On the surface, the BAT would appear to harm all US companies that rely on imports, while generating a windfall for companies that export. Here’s where it gets tricky. Some economists predict that the value of the US dollar would rise by the same amount as the tariff on imports—20%, say—which means anybody purchasing imports—whether Walmart or a middle-class soccer Mom—would basically get the same deal as before. If so, the BAT would actually be an elegant way to fix perverse incentives in the current system while making the tax code much more efficient.
But there’s a catch: “We don’t have a good real-world experiment where somebody’s done something like this,” economist Rosanne Altshuler of Rutgers University said at the DC conference. And if the dollar didn’t adjust as expected, a BAT would obviously favor exporters while harming companies and consumers dependent on imports.
If the whole scheme seems too complicated to explain at a cocktail party, well, that’s the problem. “Economists are essentially convinced this will occur, and nobody else believes it,” says Howard Gleckman of the nonpartisan Tax Policy Center. A coalition of retailers, including Walmart (WMT), Kohl’s (KSS) and Best Buy (BBY) has already started campaigning against the BAT, claiming it would raise taxes on the average family by $1,700 per year. Republicans in the Senate say the BAT has no chance of passing in their chamber, and it can’t become law if it doesn’t.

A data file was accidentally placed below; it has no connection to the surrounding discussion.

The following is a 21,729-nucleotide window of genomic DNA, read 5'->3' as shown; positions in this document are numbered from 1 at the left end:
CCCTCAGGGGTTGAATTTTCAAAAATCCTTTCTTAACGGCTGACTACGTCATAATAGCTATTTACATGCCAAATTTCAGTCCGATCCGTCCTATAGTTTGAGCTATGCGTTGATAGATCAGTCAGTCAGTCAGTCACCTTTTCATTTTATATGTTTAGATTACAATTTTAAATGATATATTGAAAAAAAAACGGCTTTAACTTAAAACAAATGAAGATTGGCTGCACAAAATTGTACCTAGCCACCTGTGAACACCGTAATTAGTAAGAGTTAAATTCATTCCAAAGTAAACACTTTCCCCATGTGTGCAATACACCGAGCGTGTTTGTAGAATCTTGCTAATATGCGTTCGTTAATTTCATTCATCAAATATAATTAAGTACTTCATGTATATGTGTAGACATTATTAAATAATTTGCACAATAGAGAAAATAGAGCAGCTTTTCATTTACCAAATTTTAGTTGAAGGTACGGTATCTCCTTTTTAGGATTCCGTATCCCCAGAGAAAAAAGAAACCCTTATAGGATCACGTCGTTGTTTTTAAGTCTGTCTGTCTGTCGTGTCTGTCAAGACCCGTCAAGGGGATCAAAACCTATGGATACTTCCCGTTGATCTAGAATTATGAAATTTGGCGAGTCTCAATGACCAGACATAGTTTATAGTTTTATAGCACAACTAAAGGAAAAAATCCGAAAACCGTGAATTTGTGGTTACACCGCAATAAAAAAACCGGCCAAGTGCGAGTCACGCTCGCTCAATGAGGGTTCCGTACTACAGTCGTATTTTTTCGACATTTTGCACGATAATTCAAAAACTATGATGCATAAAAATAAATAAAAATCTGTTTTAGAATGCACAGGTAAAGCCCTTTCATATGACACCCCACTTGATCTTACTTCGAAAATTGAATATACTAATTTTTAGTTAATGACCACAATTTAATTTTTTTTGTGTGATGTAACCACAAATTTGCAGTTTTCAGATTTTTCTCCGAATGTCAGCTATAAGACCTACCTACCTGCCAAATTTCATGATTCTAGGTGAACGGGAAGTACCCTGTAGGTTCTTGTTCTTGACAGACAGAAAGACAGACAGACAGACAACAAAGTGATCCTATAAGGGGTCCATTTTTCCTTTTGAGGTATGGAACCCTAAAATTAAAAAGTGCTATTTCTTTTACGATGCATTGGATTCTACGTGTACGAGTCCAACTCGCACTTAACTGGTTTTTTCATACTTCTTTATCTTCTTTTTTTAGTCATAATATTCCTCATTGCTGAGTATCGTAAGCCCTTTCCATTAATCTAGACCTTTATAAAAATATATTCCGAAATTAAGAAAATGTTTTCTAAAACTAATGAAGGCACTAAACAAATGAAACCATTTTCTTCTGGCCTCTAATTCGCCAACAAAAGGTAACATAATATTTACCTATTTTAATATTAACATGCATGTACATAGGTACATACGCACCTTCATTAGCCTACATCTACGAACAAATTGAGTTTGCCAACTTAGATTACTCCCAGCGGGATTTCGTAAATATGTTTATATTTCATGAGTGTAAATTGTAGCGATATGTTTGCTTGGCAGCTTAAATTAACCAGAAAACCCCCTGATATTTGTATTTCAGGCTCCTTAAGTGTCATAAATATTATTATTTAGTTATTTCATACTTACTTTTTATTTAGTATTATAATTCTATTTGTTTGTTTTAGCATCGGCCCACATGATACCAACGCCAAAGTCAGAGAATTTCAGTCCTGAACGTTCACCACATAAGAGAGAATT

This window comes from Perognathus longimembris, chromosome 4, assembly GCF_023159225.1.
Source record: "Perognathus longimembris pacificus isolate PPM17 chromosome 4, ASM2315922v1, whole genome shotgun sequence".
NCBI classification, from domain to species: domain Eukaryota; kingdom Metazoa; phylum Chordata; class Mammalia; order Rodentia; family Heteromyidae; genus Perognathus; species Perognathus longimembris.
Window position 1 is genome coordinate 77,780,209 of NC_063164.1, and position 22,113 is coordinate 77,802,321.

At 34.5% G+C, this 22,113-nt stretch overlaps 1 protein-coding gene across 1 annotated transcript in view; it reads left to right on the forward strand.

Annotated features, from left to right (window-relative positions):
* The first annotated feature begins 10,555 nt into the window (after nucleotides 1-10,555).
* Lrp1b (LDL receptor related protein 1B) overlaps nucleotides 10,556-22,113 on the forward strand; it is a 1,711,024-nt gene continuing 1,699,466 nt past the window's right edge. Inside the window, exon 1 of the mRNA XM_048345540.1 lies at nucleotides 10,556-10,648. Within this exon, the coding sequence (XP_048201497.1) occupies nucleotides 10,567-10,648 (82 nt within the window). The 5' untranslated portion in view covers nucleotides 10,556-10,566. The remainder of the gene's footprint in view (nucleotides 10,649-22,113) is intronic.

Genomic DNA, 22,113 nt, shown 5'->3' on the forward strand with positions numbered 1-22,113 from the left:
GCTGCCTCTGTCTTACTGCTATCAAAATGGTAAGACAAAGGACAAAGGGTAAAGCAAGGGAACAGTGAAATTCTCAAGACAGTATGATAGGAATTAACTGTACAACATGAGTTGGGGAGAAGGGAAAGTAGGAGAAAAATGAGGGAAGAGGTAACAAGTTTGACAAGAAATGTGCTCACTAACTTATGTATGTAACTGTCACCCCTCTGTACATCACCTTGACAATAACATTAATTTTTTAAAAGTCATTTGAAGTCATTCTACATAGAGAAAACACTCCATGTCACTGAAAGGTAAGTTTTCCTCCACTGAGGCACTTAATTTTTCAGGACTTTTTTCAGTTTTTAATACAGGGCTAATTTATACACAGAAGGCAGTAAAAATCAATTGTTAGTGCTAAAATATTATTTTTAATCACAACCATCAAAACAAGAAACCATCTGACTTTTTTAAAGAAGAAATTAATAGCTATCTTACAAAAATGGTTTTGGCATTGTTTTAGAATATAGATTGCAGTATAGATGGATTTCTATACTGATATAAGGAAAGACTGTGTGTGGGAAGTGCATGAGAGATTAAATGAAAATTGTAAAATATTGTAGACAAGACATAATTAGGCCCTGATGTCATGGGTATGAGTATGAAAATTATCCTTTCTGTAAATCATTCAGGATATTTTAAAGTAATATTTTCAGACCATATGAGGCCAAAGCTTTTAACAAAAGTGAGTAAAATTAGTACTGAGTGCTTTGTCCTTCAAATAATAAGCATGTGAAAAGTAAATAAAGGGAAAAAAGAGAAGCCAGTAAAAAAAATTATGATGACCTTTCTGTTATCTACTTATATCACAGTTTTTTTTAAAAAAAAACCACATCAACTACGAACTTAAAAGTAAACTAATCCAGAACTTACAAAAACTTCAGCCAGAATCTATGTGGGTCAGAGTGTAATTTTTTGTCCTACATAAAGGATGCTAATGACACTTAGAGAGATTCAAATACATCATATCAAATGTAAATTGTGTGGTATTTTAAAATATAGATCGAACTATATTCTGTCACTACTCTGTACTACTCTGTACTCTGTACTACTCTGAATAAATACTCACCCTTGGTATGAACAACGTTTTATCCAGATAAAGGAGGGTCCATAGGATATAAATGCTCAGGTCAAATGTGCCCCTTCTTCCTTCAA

This is where Trump comes in. Tax experts point out that the last time Congress passed sweeping tax reform, in 1986, the clinching factor was President Ronald Reagan’s sustained, impassioned lobbying for it. “This comes down to White House leadership,” says Holtz-Eakin. “Only the president can make the sale to the average American. Where the White House comes down on this is the crucial decision.”